When to Plant? That is the Question

When to Plant.jpg

Even if it is too early to plant, it’s never too early to start planning your garden. Learn from USU Extension gardening expert Taun Beddes when you can safely plant your vegetable garden.


One day it is sunny and warm, and the next day it is raining and cold. Or in northern Utah, it could even be snowing.

Determining when to plant a garden can be especially confusing in Utah’s unpredictable, varied climate where last-frost dates can vary by many days within just a few miles. Many experienced gardeners have planted and later lost their plants to frost.

As you determine when you should plant, consider the geographic characteristics of where you live. When a yard is located in a populated area or on a mountain bench, it usually has a longer growing season. Other areas located at slightly lower elevations where cold air drains and cannot escape have a shorter season. This is why local commercial orchards are generally located on benches. Additionally, urban and suburban areas are slightly warmer than surrounding areas due to the urban heat effect. Heat from buildings and warmth generated by sunlight reflected from roads and other surfaces increases temperatures and delays frost. It can be helpful to chat with a local farmer or experienced gardener in your area to determine what works for him or her regarding when to plant.

In addition to frost information, it is important to take into account the needs of the plants. Vegetables planted locally fall into four basic categories: hardy, semi-hardy, tender and very tender. Depending on which category a plant belongs to, planting dates vary from early spring until early summer. Consider the following:

  • Hardy vegetables, including asparagus, broccoli, cabbage, onions, peas and spinach, can be planted as soon as the soil is workable in early spring. This usually ranges between 45 and 60 days before the average last frost. These same vegetables can be safely planted until the average last frost date.
  • Semi-hardy plants, such as beets, carrots, lettuce and potatoes, can be planted one to two weeks after the hardy group. These can be planted until the average last-frost date.
  • Tender vegetables, such as celery, cucumbers, corn and most beans, should be planted on the average last-frost date.
  • Very tender plants, such as squash, beans, melons, tomatoes, eggplants and peppers, should not be planted until at least a week after the average last frost. Even if frost does not occur before this time, these plants will not grow well and are more susceptible to disease until warmer weather.

If you have lost plants to frost, you are not alone, and all you can do is try again.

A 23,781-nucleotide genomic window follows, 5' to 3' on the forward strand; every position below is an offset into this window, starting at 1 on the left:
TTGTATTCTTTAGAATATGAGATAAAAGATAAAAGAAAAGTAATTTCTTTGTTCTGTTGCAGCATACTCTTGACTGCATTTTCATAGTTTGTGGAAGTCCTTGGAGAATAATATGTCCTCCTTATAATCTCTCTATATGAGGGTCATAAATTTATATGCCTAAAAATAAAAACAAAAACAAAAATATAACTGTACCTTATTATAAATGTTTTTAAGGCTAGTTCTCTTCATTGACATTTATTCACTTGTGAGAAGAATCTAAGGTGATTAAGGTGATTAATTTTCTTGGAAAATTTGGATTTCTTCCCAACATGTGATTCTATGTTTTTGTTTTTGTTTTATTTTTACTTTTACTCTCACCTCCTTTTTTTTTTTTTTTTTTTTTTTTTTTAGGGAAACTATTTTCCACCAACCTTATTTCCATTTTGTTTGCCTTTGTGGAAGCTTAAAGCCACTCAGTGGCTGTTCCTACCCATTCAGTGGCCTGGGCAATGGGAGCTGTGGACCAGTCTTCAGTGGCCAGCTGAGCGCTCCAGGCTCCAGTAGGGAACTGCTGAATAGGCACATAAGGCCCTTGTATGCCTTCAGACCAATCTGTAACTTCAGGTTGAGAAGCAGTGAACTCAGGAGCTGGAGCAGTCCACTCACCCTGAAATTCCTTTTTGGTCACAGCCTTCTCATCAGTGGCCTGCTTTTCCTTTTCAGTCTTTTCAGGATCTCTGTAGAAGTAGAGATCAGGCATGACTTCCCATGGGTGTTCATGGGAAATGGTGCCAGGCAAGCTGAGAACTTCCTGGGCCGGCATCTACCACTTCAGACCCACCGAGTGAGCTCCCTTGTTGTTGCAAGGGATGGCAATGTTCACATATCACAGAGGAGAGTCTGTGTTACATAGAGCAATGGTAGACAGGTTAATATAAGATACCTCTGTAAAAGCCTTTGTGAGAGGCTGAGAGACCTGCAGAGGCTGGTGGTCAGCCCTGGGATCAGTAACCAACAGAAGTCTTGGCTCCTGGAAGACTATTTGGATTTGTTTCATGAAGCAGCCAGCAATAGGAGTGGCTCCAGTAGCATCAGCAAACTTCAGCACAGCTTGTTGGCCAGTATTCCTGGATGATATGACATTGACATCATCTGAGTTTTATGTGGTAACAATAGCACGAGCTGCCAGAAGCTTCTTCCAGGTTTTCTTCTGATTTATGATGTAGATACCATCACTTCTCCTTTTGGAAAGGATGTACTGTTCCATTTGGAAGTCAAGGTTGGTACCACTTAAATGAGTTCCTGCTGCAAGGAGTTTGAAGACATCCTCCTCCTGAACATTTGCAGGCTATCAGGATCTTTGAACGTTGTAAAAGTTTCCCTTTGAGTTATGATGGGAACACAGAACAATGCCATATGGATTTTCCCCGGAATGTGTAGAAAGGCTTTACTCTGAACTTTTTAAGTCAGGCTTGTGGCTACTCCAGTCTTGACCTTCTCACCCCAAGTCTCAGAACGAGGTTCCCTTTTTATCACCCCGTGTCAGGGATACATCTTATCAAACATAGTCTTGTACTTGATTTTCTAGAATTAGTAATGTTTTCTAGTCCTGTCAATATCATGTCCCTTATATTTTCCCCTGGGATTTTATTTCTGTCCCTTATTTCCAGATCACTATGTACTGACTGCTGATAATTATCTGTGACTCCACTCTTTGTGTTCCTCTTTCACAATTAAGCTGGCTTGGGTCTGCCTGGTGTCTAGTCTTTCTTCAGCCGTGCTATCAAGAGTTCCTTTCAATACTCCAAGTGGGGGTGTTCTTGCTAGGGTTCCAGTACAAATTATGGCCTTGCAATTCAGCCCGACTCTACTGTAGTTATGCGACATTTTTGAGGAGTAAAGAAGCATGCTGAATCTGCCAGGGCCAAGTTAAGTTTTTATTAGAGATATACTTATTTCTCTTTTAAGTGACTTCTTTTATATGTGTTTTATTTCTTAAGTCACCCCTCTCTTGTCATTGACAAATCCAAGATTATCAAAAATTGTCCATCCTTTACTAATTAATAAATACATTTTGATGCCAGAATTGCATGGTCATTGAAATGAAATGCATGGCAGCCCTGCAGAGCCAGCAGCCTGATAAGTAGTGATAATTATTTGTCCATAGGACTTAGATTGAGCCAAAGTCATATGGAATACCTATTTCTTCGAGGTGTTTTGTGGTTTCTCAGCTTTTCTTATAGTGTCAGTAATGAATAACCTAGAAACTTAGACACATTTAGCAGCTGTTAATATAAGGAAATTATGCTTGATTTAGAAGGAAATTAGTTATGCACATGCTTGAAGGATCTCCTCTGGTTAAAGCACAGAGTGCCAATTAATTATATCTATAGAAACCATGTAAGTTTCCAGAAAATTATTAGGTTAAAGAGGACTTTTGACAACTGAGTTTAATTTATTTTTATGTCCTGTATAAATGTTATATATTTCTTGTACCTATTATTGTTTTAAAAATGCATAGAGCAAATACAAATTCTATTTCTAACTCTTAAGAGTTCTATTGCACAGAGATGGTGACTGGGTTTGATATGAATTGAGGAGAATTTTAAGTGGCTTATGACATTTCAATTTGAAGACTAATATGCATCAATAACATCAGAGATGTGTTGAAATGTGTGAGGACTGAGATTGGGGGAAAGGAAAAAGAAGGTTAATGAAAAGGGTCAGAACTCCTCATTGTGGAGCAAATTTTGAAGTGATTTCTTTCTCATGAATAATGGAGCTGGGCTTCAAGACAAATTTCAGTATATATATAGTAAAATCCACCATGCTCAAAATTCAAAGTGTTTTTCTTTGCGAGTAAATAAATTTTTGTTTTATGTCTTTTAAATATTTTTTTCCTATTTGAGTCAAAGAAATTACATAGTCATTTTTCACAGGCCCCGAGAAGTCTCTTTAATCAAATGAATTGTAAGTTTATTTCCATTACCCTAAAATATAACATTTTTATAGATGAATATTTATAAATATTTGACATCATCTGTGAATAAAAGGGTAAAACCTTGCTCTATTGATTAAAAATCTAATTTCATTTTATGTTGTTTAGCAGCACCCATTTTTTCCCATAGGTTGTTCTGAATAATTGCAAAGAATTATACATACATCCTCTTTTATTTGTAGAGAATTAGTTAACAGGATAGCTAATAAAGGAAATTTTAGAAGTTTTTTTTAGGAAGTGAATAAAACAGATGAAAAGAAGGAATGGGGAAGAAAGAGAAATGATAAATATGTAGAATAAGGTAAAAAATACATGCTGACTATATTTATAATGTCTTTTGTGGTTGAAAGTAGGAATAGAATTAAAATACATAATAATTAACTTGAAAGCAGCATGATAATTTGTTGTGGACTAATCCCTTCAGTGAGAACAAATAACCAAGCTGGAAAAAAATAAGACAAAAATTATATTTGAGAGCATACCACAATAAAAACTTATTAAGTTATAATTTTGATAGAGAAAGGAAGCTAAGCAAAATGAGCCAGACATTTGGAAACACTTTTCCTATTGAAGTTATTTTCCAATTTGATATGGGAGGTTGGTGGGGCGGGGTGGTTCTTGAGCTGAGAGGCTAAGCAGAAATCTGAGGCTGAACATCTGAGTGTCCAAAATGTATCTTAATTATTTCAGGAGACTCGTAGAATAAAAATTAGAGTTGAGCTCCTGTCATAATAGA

Average Frost Dates for Various Utah Locations (Note that these dates are averages and can vary from year to year.)
        Frost Dates
City Last First Frost-Free Days
Alpine May 20 September 30 136
Blanding May 13 October 12 153
Cedar City May 10 October 5 148
Delta May 17 September 28 134
Farmington May 5 October 10 158
Fillmore May 16 October 4 140
Huntsville June 11 September 9  89
Kanab May 7 October 20 166
Lake Town June 15 September 10  87
Logan May 14 September 25 135
Morgan June 6 September 11 98
Moroni June 1 September 18 109
Ogden May 1 October 24 176
Park City June 9 September 1  92
Price May 12 October 7 148
Roosevelt May 18 September 25 130
Spanish Fork May 1 October 13 165
St. George April 6 October 28 205
Tooele May 7 October 14 159
Tremonton May 3 October 10 160

This article was written by Taun Beddes, Utah State University Extension horticulturist, 801-851-8460, taun.beddes@usu.edu




Resource Roundup – Local Farmers Markets

find local utah farmers market Have you been enjoying the Farmers Markets this year? With the last ones starting at the end of this month, now is the perfect time to start enjoying these local gems. Here is a list of some local markets, alphabetized by the city they are located in:

American Fork
Happy Valley Farmers Market
Fridays 5-9 p.m. Robinson Park, 100 E. Main Street August 1-October 24

Cedar City
Cedar City Farmers Market
Wednesdays 4-7 p.m. Hoover & 100 W. July 23-October

Kaysville
Utah Botanical Center Farmers Market
Thursdays 5 p.m.-Dusk Utah Botanical Center, 875 S. 50 W. July 10-September 25

Logan
Cache Valley Gardeners Market
Saturdays 9 a.m.-1 p.m. Willow Park, 700 S. 500 W. May 10-October 18

Moab
Moab Farmers Market
Thursdays 5-8 p.m. Swanny City Park, 100 W. Park Drive June 5-Mid October

Murray
IRC Farm Stand
Saturdays 1-3 p.m. Sunnyvale Apartments, 764 W. 3940 S. June 14-October 11

Murray
Murray Farmers Market
Fridays & Saturday 9 a.m.-2 p.m. Murray Park, 200 E. 5200 S. July 25-October 25